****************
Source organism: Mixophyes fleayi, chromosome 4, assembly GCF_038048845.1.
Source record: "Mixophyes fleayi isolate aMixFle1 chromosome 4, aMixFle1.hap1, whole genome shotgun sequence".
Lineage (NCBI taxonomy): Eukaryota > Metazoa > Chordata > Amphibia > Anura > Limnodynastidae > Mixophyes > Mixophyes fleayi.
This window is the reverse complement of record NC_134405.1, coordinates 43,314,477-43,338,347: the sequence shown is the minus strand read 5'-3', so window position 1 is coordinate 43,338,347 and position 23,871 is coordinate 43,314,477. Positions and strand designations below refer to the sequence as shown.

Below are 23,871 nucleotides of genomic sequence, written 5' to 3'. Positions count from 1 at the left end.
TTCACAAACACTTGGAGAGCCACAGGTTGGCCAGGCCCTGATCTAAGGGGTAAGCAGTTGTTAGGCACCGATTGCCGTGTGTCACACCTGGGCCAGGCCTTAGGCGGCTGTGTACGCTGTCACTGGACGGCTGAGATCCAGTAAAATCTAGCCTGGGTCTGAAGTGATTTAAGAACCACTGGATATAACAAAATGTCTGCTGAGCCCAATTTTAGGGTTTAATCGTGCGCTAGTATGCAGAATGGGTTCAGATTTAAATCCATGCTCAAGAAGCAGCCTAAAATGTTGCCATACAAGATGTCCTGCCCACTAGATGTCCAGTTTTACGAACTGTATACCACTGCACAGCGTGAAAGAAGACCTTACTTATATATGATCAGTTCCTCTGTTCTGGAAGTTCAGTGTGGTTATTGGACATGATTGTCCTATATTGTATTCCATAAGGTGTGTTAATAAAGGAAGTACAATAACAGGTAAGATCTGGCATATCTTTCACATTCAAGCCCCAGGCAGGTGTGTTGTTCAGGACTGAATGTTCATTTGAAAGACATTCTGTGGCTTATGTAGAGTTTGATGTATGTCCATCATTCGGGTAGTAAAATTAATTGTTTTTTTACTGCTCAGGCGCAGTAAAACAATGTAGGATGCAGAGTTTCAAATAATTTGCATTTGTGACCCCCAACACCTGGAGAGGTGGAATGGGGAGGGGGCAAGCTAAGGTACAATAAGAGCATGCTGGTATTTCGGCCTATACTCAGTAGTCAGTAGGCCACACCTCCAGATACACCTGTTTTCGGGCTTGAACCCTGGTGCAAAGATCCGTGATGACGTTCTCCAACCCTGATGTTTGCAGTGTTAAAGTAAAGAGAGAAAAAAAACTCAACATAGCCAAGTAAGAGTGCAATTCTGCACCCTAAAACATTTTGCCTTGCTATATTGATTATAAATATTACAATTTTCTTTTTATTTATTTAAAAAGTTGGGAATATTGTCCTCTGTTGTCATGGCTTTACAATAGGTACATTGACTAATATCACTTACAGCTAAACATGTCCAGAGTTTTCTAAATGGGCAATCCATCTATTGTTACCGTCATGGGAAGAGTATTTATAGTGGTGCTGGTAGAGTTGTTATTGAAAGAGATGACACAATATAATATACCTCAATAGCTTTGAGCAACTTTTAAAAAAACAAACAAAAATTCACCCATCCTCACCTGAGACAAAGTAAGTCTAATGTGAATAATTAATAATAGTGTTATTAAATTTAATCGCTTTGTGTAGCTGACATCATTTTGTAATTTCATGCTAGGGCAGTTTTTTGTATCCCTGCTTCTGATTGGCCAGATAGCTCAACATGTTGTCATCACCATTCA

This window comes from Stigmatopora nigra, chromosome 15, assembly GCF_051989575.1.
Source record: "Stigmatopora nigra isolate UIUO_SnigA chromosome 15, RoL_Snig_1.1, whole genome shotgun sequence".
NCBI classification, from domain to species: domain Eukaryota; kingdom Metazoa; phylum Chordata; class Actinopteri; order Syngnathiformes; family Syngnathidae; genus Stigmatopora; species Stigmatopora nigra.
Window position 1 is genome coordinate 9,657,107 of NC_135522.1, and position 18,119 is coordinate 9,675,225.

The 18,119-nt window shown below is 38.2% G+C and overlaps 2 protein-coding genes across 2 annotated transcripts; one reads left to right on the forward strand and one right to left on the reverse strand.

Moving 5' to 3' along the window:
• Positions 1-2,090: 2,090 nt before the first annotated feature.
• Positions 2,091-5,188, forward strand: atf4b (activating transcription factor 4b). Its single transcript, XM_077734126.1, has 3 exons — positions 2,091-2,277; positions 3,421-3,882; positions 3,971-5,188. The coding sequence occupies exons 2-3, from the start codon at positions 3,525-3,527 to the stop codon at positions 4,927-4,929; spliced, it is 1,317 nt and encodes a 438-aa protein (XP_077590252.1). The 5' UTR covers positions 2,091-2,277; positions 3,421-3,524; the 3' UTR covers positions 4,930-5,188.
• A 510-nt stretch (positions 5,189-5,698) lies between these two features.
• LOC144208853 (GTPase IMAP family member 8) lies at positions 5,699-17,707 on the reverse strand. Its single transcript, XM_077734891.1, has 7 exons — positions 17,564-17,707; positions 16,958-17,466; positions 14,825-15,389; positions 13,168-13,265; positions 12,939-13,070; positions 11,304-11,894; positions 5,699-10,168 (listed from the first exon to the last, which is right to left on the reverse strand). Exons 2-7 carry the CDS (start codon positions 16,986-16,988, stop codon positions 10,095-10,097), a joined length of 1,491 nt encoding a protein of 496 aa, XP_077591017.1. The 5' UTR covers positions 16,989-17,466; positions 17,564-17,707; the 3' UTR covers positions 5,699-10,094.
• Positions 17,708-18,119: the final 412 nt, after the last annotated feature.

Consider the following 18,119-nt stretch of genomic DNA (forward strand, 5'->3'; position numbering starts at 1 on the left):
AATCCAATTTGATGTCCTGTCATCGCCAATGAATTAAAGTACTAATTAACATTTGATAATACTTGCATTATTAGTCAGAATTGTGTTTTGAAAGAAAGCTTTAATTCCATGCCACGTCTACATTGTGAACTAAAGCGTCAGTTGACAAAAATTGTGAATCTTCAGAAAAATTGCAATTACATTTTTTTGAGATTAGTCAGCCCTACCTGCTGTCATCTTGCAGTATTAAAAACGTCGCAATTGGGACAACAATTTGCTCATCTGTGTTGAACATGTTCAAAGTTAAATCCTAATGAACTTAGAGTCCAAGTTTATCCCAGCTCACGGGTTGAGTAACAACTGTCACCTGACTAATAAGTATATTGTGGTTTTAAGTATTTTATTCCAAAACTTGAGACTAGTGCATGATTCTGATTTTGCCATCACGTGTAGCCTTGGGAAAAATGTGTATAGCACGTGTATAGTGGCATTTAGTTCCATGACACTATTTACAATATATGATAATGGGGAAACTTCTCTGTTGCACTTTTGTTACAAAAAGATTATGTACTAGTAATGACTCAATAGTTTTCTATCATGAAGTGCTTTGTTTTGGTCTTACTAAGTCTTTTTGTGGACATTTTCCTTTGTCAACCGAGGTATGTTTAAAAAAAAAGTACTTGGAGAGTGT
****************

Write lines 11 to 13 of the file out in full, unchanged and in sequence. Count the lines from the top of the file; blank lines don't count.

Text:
The 18,119-nt window shown below is 38.2% G+C and overlaps 2 protein-coding genes across 2 annotated transcripts; one reads left to right on the forward strand and one right to left on the reverse strand.

Moving 5' to 3' along the window:
• Positions 1-2,090: 2,090 nt before the first annotated feature.